The Red Menace – Part 2

The red menaceIn our last episode, Candace Dare and Emily Rogers (The Green Girl) with Emily’s parents arrive at MIT. They are there to meet with the Admissions Board in hopes of attending. Emily wanted to demonstrate her “special abilities: and had Candace Dare shoot her.

The admissions board stared in horror at the demonstration. The board erupted as one.

“How dare you…” the Dean tried to say.

“Horace, wait!” the old curmudgeon James interrupted.

“James, please, I know you are incensed, but…” the Dean tried to speak.

“No, I am not incensed, but I am intrigued.”

“What are you saying?”

“Give me a moment, Horace.” James turned to Emily.

“Miss Rogers, how did this happen?”

Candace Dare interrupted. “I’m sorry, Professor, the exact nature of Miss Rogers’ condition cannot be disclosed. Suffice it to say, this was caused by an accident.”

“Colonel Dare, I appreciate the sensitivity of the military’s errors. But if we are to admit a victim of the army’s callousness, we would like to know any other foreseeable problems.”

Dare remained silent to the old professor’s accusations.

The Professor turned again to Emily. He smiled. “Miss Rogers, I should no want you to be uncomfortable, but is there ant way I could examine the impact point?”

Emily did not ask Dare for permission. She modestly pulled her blouse out of her skirt. The professor examined the spot.

Her skin tone was a darker green at the impact point, with a spidery image around the impact point.

“Fascinating,” the old man whispered. He paused.

He looked thoughtful. “Rogers, Rogers, is this the work of Andrew Rogers?”

“Yes, he’s my uncle,” Emily said before Dare could stop her.

The professor turned to Colonel Dare. “How much testing did you do?”

Dare hesitated before answering. “We sent her to Aberdeen.”

The Professor snorted. “You sent her to Aberdeen Proving Grounds? She is a young woman, not a weapons system. Typical bureaucratic inefficiency!”

Before Dare could answer, the old professor turned to Horace. “We will take her, but only on two conditions.”

“And they are?” Horace asked.

“First, we will test her.”

“Professor, she has been tested,” Dare said.

“She has been tested as a weapon, not as an extraordinary achievement in physics.”

“Physics?” Horace scoffed. “Don’t mean biomedical sciences, Professor?”

“That’s what I first thought, Horace. Did you not see the impact point? Those spider webs designs. Her body built some structure to absorb the impact. It did so in less than a hundredth of a second. A force that could deflect such a powerful force can only be met with physical sciences.”

“You would share these findings with the Army?” Dare asked.

“I would not,” the old professor snapped. “Which brings me to my second condition.”

“Which is?” The Dean asked.

“Her tuition will come from the physics department. We will pay for her education, her room and board.”

“But the Army is willing to pay,” Horace objected.

“If they pay, dear Horace, then they will be entitled to our findings.”

“What have you against the government, Professor?”

The old man glared at Dare.

“I will tell you, Colonel, and then we will never speak of this again. I was trained in the finest universities in Europe. I attended colleges in Berlin and in Paris. That was before the Nazis came. Then I was hunted like a dog, and forced to leave my home. Most of my family was slain. I was able to find a position here in America.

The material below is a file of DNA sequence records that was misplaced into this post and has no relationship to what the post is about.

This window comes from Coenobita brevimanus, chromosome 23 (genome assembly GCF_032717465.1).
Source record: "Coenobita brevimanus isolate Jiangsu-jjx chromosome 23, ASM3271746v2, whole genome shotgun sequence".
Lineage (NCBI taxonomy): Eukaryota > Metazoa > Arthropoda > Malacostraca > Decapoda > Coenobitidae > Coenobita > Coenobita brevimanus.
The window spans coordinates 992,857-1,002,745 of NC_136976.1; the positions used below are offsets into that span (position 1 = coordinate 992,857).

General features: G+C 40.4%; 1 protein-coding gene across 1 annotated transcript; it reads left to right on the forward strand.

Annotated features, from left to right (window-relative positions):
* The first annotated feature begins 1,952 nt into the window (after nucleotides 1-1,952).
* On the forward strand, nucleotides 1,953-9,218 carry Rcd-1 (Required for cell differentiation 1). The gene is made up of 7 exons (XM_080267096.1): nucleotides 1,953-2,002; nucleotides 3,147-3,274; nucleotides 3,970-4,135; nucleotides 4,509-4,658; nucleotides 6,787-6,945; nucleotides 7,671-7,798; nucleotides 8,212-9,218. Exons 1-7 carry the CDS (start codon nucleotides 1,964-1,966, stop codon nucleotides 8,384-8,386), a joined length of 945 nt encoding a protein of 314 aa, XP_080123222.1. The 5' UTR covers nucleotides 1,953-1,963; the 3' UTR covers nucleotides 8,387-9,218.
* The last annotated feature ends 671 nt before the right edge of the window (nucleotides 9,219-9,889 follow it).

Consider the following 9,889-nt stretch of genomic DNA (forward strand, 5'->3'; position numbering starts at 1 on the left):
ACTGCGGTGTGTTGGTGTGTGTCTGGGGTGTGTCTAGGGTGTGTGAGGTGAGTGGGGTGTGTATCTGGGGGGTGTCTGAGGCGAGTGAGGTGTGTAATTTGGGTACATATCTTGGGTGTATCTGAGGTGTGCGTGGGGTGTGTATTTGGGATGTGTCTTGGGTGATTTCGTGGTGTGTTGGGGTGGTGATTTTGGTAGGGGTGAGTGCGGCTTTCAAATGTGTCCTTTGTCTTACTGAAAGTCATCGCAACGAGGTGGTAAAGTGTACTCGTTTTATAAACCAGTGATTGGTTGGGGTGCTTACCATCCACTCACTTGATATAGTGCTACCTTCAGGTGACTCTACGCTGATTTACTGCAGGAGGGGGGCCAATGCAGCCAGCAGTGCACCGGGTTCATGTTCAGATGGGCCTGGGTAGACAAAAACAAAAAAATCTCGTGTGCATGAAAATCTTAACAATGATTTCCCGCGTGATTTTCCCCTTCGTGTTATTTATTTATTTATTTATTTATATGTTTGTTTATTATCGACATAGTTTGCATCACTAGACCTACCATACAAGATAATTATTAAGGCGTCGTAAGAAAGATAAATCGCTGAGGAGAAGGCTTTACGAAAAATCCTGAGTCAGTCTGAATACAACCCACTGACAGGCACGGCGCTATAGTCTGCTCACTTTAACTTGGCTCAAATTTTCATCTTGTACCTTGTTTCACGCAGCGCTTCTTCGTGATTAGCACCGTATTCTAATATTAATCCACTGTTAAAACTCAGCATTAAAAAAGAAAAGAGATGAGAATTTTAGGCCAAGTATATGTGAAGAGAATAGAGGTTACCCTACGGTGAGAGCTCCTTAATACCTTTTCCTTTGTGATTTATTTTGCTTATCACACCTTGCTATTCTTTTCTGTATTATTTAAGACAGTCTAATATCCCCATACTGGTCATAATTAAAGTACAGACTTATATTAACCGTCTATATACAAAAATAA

“Meanwhile, the United States Government denied what was going on in Europe. They did not help people to escape. They did not help my family, and I will not help them now.”

“I understand,” Candace Dare replied.

“How can you possibly understand?”

Candace Dare took a deep breath. “After I graduated from nursing school, I was given a month before I had to report to the Army. I visited my grandmother in Paris. Two week later, the Nazis invaded. My grandmother was killed. I was taken by the Nazis and forced to work in a hospital with wounded German soldiers. I was locked in a small room every night to rest.

“They brought in a prisoner one day. He was from the French underground. I was assigned to him. He had some high importance to the organization. The Underground staged a daring raid and I was rescued. I worked for the Underground, destroying nazi bases, saving who I could and killing German officers. We fought the Germans until my group was destroyed, killing my fiancée.

“When the Americans saved me, they had me marked as Absent Without Leave and were going to try me as a deserter. General DeGaulle intervened. He thought that trying one of his ‘Killer Angels’ would be bad for French-American relationships. I was re-assigned to an intelligence unit and recently promoted to DARPA.”

The old man approached Dare and held out his hand. “You really do understand, Colonel. Very well, I can work with you.”

“Does that mean we will accept the army’s money?” Horace asked.

“No!” Dare and the professor answered in unison.

Emily laughed, wiping the tears from her eyes after hearing Candace’s story.

The professor approached the Rogers family. “Emily is report here by August first. I will have some tests conducted at the Harvard Medical School. She will have a quick orientation. Her schedule will be quite full for the next seven years. We will allow short vacations to visit family, and possibly the Colonel.”

“Seven year?” Emily gasped.

“Quite so, Miss Rogers. You will not leave here until you earned your Doctorate. Are you sure you are up to the task?

“I am, Professor. How can I ever thank you?” Emily stammered.

“Getting your doctoral robes will be all the thanks I need,” the old man answered. “Then perhaps I can retire.”

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